Newspaper headlines: Party leader battles and England's Euro 2016 'humiliation'
As the prime minister travels to Brussels to meet European Union leaders for the first time since the UK voted to leave the bloc, the race to succeed him comes under the spotlight.
Candidates are jockeying for position after David Cameron's resignation, says the Guardian, with Boris Johnson and Theresa May widely seen as frontrunners.
The i says the former London mayor is on course to become prime minister in nine weeks' time... "unless the Tories can unite over a rival".
"Although Mr Johnson's support is patchy within the parliamentary party, allies are attempting to build unstoppable momentum behind his campaign by urging other potential candidates to step aside," reports the paper.
But as nominations for the Conservative leadership open later, the Times carries news of a YouGov poll of 2,013 Tory voters which suggests Home Secretary Mrs May has overtaken Mr Johnson to become favourite, with 31% support against 24% for her rival.
The result, says the Times, questions the assumption Mr Johnson is the darling of party activists after his campaign for Brexit triumphed in the EU referendum.
According to the Daily Telegraph, a total of nine MPs are expected to begin a "36 hour scramble" to try to amass enough support from backbenchers for a run at the top job.
Writing in the paper, former party leader William Hague says: "There will be several candidates who have the experience, credibility and knowledge to do the job. But the question must be: Do they have the clarity of vision to provide a divided and uncertain country with the confidence it needs."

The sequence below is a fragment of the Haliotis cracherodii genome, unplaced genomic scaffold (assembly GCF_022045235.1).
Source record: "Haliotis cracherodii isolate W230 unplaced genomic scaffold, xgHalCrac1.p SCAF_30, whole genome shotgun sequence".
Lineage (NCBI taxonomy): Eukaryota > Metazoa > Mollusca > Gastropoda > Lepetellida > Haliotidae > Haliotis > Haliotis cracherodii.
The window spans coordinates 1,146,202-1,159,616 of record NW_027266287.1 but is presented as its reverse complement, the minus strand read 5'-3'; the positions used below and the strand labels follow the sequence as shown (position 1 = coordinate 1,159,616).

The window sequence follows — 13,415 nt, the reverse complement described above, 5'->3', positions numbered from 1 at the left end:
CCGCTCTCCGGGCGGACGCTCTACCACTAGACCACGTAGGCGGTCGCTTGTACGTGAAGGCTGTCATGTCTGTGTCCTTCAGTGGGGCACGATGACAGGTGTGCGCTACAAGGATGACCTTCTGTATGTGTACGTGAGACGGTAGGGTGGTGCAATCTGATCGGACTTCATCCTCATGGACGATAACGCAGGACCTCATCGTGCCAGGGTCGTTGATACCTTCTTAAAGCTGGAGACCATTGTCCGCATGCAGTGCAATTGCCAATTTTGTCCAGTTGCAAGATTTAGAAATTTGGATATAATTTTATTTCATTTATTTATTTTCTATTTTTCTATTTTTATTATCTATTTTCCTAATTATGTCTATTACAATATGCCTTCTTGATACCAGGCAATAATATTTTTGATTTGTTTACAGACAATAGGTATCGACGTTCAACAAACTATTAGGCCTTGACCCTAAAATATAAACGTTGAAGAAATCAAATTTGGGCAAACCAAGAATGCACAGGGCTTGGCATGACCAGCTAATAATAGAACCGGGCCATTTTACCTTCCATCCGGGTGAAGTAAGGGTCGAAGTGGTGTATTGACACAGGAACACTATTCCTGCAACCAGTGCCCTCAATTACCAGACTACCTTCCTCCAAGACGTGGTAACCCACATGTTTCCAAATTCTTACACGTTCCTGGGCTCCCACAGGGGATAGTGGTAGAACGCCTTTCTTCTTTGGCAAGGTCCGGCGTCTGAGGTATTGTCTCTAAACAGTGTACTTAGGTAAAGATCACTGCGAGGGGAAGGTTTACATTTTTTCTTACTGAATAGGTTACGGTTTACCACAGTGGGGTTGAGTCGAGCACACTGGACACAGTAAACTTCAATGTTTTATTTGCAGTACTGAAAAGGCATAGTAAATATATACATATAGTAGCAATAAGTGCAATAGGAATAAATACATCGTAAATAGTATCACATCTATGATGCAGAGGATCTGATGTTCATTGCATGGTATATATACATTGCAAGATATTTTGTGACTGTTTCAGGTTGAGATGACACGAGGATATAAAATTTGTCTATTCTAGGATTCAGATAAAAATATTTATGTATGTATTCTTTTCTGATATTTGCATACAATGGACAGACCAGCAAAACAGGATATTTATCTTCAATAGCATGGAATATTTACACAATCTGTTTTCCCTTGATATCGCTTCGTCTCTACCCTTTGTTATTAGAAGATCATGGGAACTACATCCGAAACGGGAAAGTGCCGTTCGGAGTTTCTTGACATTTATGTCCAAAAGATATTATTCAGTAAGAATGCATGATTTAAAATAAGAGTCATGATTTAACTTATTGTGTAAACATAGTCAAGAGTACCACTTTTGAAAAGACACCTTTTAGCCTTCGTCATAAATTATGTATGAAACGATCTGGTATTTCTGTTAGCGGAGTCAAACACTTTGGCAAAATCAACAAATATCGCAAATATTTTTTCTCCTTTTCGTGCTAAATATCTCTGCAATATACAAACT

The Sun says Work and Pensions Secretary Stephen Crabb and Business Secretary Sajid Javid are considering standing on a "dream ticket" representing a new generation of Tory MPs with humble roots to derail Mr Johnson's bid.
One MP who will be absent from the race is Chancellor George Osborne, who says in an article for the Times he is "not the person to provide the unity my party needs" although he is pledging to be "100% focused on providing the economic stability and reassurance Britain needs".
Elsewhere, the turmoil in the Labour Party following the mass resignation of shadow cabinet members over leader Jeremy Corbyn's handling of the EU referendum continues to attract headlines.
Mr Corbyn announced a new shadow cabinet and addressed thousands of supporters in Parliament Square on Monday but had faced a "bruising day", says the Guardian.
In a leading article on its front page, the Mirror says: "The country is in the biggest crisis for decades and so is the Labour Party.... While he is a decent and principled man, it is now clear he is not cut out to unite and lead Labour through these turbulent times and beat the Tories in a snap general election."
Mr Corbyn, says the Financial Times, "is facing the biggest rebellion against a party leader in modern UK history, brutal in its scale and determination".